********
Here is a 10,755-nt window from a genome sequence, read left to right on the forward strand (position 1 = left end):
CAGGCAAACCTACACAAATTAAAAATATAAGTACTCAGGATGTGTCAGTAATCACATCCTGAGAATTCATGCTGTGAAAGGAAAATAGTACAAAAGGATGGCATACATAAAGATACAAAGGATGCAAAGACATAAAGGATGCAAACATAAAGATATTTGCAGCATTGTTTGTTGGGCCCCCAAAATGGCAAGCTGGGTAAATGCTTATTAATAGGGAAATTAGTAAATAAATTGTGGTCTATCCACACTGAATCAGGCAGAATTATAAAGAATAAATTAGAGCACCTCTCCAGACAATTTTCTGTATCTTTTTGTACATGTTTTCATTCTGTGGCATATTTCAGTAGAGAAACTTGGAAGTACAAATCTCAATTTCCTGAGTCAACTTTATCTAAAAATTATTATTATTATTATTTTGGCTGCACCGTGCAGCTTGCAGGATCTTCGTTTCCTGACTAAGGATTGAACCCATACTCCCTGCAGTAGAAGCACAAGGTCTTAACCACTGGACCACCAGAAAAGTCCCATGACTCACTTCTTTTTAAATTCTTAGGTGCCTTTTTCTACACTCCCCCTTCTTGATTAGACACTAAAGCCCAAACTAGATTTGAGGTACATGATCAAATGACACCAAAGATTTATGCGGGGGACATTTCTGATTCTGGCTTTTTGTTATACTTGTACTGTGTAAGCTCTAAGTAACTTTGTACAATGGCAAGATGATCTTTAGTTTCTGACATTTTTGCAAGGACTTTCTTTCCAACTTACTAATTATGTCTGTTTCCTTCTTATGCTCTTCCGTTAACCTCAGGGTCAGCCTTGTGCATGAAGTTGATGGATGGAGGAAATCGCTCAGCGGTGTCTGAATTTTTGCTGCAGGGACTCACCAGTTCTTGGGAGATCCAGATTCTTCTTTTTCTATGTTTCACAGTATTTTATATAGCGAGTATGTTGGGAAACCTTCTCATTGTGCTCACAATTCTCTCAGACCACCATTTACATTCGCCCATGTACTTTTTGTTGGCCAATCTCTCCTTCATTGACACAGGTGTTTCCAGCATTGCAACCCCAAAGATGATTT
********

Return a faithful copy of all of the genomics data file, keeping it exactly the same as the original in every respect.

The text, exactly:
Here is a 10,755-nt window from a genome sequence, read left to right on the forward strand (position 1 = left end):
CAGGCAAACCTACACAAATTAAAAATATAAGTACTCAGGATGTGTCAGTAATCACATCCTGAGAATTCATGCTGTGAAAGGAAAATAGTACAAAAGGATGGCATACATAAAGATACAAAGGATGCAAAGACATAAAGGATGCAAACATAAAGATATTTGCAGCATTGTTTGTTGGGCCCCCAAAATGGCAAGCTGGGTAAATGCTTATTAATAGGGAAATTAGTAAATAAATTGTGGTCTATCCACACTGAATCAGGCAGAATTATAAAGAATAAATTAGAGCACCTCTCCAGACAATTTTCTGTATCTTTTTGTACATGTTTTCATTCTGTGGCATATTTCAGTAGAGAAACTTGGAAGTACAAATCTCAATTTCCTGAGTCAACTTTATCTAAAAATTATTATTATTATTATTTTGGCTGCACCGTGCAGCTTGCAGGATCTTCGTTTCCTGACTAAGGATTGAACCCATACTCCCTGCAGTAGAAGCACAAGGTCTTAACCACTGGACCACCAGAAAAGTCCCATGACTCACTTCTTTTTAAATTCTTAGGTGCCTTTTTCTACACTCCCCCTTCTTGATTAGACACTAAAGCCCAAACTAGATTTGAGGTACATGATCAAATGACACCAAAGATTTATGCGGGGGACATTTCTGATTCTGGCTTTTTGTTATACTTGTACTGTGTAAGCTCTAAGTAACTTTGTACAATGGCAAGATGATCTTTAGTTTCTGACATTTTTGCAAGGACTTTCTTTCCAACTTACTAATTATGTCTGTTTCCTTCTTATGCTCTTCCGTTAACCTCAGGGTCAGCCTTGTGCATGAAGTTGATGGATGGAGGAAATCGCTCAGCGGTGTCTGAATTTTTGCTGCAGGGACTCACCAGTTCTTGGGAGATCCAGATTCTTCTTTTTCTATGTTTCACAGTATTTTATATAGCGAGTATGTTGGGAAACCTTCTCATTGTGCTCACAATTCTCTCAGACCACCATTTACATTCGCCCATGTACTTTTTGTTGGCCAATCTCTCCTTCATTGACACAGGTGTTTCCAGCATTGCAACCCCAAAGATGATTT